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From activism in Iran to take action in Europe
Sat 3 10 2015

Mansoureh Shojaee

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The promising progressiv Iranian Women‘s Movement is revived and boosted again by the open letter of Narges Mohammadi, out ofEvin prison.
The voice of Narges Mohammadi, an Iranian prominent Human Rights activist, this time, speaks up a different language. It is the voice of a mother this time, talks for many other imprisoned mothers, and the additional pain they are enduring since many years. She had not addressed this particular aspect of women prisoners, ever earlier, in order not to be mistaken that it was her personal grief and soft spot as an imprisoned mother, separated for years from her children. But at the end, now and in this Open Letter,she opened the wound that is one of a collective issue, with the scream of many mothers separated from their children that penetrated the dense high walls of Evin prison and reached out to the world.

The Iranian Feminist Movement, silenced by force for a while, was activated by this Open Letter. And Pro and Con writings and statements on the issue followed

Some of those expressed views took the dualistic position of either/or, when the role of women was focused upon; saying that have to choose between being a mother or an activist with regards to their participation in society. Among them voices that advocated the position that women should resume their role as housewives and mothers and avoid activities that are potentially not only a threat to themselves, but also to their families.
In line with the aim of Narges Mohammadi, although not explicitly named in the Open Letter, a number people in Iran, started a campaign in support of demands expressed by Mothers in Prison, an initiative that required energy and enthusiasm to take off. Soon others, who had experienced similar suppression and injustice gathered around this initial group and gave them further support.

Nasrin Sotoudeh, the Iranian lawyer and activist, herself subjected much and long to prison terms and separation from her beloved ones, delivered a written statements in defence of the Campaign. Reporters Without Borders, The Campaign to abolish Capital Dead Penalty step-by-step, the Nobel prize Women Initiative, the Mothers of Laleh Park * Association, the Secular Moslem groups in Iran, public figures and personalities and some who had themselves experienced imprisonment and suffering, unanimously supported the new born campaign.

Outside Iran, a small group of activist women included Iranian Nobel prize laureate Shirin Ebadi, Humarn rights defender and lawyer Mahnaz Parakand , woman activist Khadijeh Moghadam and me as a woman activist and researcher decided as well to take action. A civil gathering was planned in front of the Peace Palace, in the heart of The Hague, to also support the demands of The Campaign and support Mothers in Prison, in Iran.

This group placed two main issues on the agenda as the immediate goal: To release of imprisoned mothers with long jail sentences, that they had been convicted to based on socio-political activities. And, to acknowledge the right of participation in social and political questions, of activist and feminist mothers, by the government and the society at large.

In other words the discourse brought the question of equality and that of the demand to release imprisoned mothers under one and the same flag.

The public voice of Nargess Mohammadi’s letter coincided with the announcement of the Iran Nuclear deal. There was thus hardly room to get in touch with positive feelings about the deal and to develop feelings for its possible impact ; future international cooperation on equal basis with Iran, and the process of social reconstruction. The incredible and massive streams of refugees with all entailing developments also occupied the space of attention; there was hardly any peace of mind that would have been needed to get the taste of the promising change. One file had to be closed prematurely in order to concentrate on another; the urgent support needed for the release of imprisoned mothers, and other political prisoners.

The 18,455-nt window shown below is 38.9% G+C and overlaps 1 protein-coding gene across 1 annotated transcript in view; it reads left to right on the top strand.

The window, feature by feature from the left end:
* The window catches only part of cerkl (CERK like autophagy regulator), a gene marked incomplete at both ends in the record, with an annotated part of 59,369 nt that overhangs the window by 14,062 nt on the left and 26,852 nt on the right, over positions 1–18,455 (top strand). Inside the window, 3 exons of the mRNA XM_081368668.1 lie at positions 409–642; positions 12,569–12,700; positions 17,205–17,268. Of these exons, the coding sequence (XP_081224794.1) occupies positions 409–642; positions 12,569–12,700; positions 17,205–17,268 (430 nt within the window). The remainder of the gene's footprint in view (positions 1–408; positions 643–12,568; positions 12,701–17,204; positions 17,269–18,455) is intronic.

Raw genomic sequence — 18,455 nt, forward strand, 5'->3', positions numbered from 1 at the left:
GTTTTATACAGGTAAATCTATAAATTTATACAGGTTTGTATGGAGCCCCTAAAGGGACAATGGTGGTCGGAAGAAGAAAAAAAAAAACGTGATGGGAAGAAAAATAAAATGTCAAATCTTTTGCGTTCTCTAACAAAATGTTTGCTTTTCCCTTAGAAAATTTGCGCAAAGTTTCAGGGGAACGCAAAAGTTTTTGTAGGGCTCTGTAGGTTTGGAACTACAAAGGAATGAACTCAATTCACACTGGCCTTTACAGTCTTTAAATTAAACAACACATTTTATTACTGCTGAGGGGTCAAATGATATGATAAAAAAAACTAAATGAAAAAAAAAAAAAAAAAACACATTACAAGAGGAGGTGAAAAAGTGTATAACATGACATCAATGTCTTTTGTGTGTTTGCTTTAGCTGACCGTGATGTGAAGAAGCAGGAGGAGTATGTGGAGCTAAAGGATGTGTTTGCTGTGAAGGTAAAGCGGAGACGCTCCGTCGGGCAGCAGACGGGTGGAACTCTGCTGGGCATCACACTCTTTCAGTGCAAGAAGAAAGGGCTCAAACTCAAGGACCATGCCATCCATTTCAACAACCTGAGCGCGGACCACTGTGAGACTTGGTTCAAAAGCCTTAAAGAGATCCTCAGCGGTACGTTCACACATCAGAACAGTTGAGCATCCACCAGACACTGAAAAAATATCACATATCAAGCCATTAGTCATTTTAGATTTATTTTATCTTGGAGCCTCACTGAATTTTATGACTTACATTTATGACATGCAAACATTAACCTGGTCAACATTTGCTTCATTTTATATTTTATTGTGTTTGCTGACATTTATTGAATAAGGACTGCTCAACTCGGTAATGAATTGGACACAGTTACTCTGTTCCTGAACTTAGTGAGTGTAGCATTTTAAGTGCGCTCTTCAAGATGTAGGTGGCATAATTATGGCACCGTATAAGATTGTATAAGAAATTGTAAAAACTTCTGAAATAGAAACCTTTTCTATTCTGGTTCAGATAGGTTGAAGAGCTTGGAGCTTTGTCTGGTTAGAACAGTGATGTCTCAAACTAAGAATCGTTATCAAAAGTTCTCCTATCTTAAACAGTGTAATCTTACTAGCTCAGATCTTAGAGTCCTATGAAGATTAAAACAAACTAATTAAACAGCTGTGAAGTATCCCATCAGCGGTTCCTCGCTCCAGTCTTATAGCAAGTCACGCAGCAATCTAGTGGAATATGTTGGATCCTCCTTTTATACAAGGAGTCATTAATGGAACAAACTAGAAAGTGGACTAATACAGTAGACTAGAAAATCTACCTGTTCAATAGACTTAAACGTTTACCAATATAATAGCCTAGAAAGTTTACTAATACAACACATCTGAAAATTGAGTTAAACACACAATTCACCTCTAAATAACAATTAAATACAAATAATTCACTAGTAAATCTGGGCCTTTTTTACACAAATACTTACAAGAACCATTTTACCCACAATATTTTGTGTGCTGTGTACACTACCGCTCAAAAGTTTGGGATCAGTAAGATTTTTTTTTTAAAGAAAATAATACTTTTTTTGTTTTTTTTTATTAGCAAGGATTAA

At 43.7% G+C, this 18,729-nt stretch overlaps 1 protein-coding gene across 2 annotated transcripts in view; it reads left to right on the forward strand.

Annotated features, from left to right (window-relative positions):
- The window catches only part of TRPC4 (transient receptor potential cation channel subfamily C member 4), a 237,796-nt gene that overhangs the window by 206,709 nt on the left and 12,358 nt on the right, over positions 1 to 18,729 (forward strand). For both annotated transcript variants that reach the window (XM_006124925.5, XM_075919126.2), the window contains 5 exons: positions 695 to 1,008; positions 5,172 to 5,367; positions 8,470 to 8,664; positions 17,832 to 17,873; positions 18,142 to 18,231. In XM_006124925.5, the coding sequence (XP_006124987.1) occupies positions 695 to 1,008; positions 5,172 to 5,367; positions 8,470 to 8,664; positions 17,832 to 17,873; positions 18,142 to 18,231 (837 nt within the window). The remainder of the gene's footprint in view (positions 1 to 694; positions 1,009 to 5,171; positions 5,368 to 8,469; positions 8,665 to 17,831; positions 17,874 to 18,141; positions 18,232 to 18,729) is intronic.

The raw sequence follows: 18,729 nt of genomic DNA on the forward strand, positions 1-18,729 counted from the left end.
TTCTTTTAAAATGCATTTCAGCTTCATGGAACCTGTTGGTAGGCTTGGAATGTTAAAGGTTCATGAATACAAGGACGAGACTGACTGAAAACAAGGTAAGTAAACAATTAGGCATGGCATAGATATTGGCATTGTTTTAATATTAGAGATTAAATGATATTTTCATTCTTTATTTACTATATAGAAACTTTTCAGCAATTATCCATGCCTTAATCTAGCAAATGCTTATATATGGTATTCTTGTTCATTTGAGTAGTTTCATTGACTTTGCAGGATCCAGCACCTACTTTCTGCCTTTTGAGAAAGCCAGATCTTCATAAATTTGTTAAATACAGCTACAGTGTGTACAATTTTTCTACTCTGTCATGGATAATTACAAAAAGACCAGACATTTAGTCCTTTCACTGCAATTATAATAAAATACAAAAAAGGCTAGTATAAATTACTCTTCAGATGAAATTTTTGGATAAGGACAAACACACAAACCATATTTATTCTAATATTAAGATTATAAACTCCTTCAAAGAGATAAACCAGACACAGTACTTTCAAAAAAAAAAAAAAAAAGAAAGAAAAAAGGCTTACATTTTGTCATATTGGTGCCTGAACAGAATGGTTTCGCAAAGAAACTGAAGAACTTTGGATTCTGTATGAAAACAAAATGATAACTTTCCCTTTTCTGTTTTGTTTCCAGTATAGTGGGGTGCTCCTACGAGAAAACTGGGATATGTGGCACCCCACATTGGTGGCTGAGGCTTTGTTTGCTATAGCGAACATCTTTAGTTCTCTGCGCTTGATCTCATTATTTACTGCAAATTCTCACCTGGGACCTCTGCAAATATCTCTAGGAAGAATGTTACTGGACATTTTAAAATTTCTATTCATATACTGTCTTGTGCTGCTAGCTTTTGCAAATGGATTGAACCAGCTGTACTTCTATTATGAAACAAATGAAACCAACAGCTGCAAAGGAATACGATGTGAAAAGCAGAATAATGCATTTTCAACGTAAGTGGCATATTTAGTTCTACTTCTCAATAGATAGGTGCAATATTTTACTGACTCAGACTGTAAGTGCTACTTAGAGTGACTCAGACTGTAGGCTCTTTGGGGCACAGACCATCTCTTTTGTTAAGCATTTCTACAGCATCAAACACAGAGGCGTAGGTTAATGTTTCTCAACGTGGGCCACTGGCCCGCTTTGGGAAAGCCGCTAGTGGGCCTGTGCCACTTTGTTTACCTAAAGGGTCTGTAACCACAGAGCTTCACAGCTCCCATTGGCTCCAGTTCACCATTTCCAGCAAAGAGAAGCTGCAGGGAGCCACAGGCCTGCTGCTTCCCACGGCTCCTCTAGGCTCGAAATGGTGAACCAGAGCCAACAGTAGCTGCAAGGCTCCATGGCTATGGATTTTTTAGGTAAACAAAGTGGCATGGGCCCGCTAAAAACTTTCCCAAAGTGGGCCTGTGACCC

The group present in the gathering, in the Hague on August 22.2015, was composed of expatriates who had come from all over Europe, Norway, Germany, France and of-course other cities of The Netherlands. They all wanted to tune in with the demands expressed in the open letter of Narges Mohammadi concerning Mothers in Prison.

Most participants remembered, with some nostalgia, those days in 2010, when we first decided to start an activist movement, „Feminist Movement“ abroad.

The group members, presently changed to a certain extent, had decided, then, to organize a sit-in sanctuary in front of UN Headquarters in Geneva. The predominant cause and issue for this action was to publicly demand an end to Nasrin Sotoudeh’s dry hunger-strike, the female lawyer who was spending her prison term herself at the time by the adjustment of the cause of for her hunger-strike, and her release. Most of the participants in the action had left Iran only recently** They all had little experience in organizing such activities in Europe. It was a crash decision to do it any way! There was little information about media contacts but a lot of anxiety about the consequences of the hunger-strike by Nasrin Sotoudeh. With the help of the Iranian Artist and activist, Parastou Forouhar who was in Europe earlier, within a day or two after the decision was final to take the action, ,emails were sent out to all friends. Winter was very hard that year... many flights were cancelled and trains were delayed . Yet we managed to reached Geneva in time. Some like Mina Zand our activist and translator friend coming from Overseas from NY, even made it and joined us directly from the airport.

The presence of the Iranian Nobel Peace Laureate, Shirin Ebadi in disguise of a regular activist gave the gathering a special flavour and surprised some of the western media, such a s CNN, deeply.